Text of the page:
Nicholas More never held title to all of the land, which later comprised the Township of Moreland. Penn in his land grant to More intended the northeast boundary to be County Line Road, thinking that this road was going to be 825 yards southwest of where it is today. When County Line was permanently established in 1685, the intervening strip of land was sold to other settlers.

      Then in 1689, following More's death, while the Manor was being divided among his children, the Proprietary Commissioners of Property directed a re-survey of the Manor and found an 'overplus' of about 1,300 acres, again on the northeast side. This second strip was 550 yards wide and it too was sold to other settlers.

      This double strip of land, referred to as 'The Strip' in legal documents, comprised the area between Byberry and County Line Roads. In 1718, after the More family sold their holdings in the Manor, the Court of Quarter Sessions re-united 'The Strip' with the Manor to create the

      Township of Moreland.

      In 1784, upon the formation of Montgomery County, the lower, irregular part of the Manor extending nearly to the Delaware River, containing approximately 3,700 acres, remained inside Philadelphia County and became a distinct Township of Moreland. However, in 1854, it was merged into Philadelphia and lost its separate identity.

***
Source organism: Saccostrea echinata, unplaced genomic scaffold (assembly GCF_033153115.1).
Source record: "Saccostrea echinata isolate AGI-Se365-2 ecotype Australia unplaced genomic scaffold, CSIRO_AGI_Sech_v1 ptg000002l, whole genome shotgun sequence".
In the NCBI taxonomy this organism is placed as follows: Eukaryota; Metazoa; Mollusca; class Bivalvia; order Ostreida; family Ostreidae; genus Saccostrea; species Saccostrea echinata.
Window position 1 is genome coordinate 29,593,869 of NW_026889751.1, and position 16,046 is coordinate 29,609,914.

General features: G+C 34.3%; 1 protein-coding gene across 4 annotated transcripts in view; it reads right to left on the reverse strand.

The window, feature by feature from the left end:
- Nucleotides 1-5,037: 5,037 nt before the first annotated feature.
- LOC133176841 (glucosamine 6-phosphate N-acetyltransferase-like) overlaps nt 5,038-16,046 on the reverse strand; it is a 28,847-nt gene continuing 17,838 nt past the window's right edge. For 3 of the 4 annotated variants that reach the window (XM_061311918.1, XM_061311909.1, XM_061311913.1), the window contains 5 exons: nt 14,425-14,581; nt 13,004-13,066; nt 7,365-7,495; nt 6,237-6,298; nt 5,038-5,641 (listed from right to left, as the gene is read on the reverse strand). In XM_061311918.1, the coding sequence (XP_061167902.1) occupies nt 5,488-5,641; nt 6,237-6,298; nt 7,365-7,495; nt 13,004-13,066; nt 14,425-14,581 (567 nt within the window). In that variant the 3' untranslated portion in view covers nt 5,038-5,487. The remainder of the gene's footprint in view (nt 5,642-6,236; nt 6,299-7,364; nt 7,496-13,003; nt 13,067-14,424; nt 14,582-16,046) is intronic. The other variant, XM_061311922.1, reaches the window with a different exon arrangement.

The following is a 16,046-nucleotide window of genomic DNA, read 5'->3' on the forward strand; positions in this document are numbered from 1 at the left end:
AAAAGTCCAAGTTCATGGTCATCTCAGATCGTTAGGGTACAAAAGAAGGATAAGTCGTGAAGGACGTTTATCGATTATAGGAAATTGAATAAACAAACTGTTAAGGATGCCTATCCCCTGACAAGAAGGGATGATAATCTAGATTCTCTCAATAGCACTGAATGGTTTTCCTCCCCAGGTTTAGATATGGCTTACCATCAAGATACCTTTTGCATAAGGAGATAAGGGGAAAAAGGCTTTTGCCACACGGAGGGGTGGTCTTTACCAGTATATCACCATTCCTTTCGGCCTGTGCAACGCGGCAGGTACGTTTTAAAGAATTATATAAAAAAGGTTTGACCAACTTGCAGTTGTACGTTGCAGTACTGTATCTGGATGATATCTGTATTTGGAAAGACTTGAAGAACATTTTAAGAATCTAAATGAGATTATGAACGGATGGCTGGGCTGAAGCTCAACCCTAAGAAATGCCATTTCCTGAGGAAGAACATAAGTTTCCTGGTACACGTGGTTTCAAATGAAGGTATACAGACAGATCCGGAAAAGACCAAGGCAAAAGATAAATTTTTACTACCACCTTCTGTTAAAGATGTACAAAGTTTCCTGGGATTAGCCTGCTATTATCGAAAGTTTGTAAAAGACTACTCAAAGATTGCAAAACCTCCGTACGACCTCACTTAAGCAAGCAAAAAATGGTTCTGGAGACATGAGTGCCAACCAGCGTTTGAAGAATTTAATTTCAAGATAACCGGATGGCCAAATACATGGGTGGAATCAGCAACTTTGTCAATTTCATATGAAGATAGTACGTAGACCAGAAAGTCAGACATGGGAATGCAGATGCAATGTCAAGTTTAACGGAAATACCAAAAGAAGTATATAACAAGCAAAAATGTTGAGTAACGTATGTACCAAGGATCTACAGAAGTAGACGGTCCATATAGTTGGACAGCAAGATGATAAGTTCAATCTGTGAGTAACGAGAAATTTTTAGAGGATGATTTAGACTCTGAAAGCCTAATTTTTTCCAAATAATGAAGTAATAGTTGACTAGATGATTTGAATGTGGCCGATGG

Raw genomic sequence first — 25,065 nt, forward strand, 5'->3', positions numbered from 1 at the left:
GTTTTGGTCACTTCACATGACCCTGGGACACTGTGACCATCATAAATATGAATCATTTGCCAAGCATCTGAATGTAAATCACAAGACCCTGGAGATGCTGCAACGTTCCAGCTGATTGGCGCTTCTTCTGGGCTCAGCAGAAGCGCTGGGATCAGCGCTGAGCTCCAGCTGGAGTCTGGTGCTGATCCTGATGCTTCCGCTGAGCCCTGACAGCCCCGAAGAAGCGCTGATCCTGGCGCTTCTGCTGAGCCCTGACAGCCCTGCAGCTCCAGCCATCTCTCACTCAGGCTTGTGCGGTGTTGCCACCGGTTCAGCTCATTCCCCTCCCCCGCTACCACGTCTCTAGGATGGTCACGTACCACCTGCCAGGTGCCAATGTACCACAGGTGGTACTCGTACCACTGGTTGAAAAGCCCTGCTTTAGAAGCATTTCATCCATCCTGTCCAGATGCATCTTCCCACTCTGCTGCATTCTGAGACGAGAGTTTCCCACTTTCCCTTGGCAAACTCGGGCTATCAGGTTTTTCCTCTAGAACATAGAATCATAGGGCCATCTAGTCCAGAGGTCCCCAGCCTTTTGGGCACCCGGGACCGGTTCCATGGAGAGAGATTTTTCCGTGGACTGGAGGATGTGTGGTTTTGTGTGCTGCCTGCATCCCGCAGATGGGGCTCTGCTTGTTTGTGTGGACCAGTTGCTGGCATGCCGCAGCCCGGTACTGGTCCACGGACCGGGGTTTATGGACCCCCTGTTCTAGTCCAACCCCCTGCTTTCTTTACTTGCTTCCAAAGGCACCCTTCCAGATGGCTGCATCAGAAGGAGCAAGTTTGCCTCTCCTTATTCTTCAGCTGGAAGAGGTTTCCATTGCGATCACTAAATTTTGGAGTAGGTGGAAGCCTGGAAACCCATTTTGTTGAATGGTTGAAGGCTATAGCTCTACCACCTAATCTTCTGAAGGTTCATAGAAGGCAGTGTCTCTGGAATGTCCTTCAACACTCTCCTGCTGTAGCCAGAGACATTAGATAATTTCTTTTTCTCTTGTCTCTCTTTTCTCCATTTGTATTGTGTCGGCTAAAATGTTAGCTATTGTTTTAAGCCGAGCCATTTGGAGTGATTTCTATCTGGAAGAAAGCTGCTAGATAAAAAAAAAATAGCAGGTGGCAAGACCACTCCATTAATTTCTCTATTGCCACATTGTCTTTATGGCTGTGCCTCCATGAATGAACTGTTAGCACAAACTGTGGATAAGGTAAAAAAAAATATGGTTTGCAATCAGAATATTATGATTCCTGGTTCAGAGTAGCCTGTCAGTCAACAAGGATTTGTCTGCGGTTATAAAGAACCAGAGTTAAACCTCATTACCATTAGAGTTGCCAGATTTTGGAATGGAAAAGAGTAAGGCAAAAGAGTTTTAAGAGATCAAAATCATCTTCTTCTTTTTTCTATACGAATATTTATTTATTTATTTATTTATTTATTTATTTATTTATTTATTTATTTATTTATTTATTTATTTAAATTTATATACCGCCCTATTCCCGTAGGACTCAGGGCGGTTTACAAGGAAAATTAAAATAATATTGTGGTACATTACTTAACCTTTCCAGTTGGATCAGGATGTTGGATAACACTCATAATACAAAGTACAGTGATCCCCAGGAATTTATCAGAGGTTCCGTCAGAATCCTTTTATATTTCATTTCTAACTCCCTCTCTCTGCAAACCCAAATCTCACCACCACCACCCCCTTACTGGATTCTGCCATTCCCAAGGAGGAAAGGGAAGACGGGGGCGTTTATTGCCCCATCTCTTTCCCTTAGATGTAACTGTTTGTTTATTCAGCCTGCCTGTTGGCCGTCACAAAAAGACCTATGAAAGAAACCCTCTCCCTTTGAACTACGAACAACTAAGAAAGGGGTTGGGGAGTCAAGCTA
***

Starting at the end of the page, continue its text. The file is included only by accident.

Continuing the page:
The boundaries of Moreland Township are: on the southwest side, Welsh and Moreland Roads; on the northwest side, Township Line and Blair Mill Roads; on the northeast side, County Line Road; and in the southeast, from a point at the intersection of Moreland and Pine Roads, the boundary extends cross country in a northeast direction to County Line Road. The Manor divided among the heirs

      Dr. More, in ill health during his final years, died in May of 1687. On May 23, 1687, his wife Mary became Administratrix of the family properties and for fifteen years, presided over their liquidation until her death in 1702. Dr. More left no will and no instructions for any use he intended for the Manor.

      On January 1, 1688, John Holmes, husband of the Dr. More's widow, and Elias Keach, husband of Dr. More's Daughter Mary met and decided on the following, which was endorsed by the Orphans Court on January 7, 1688.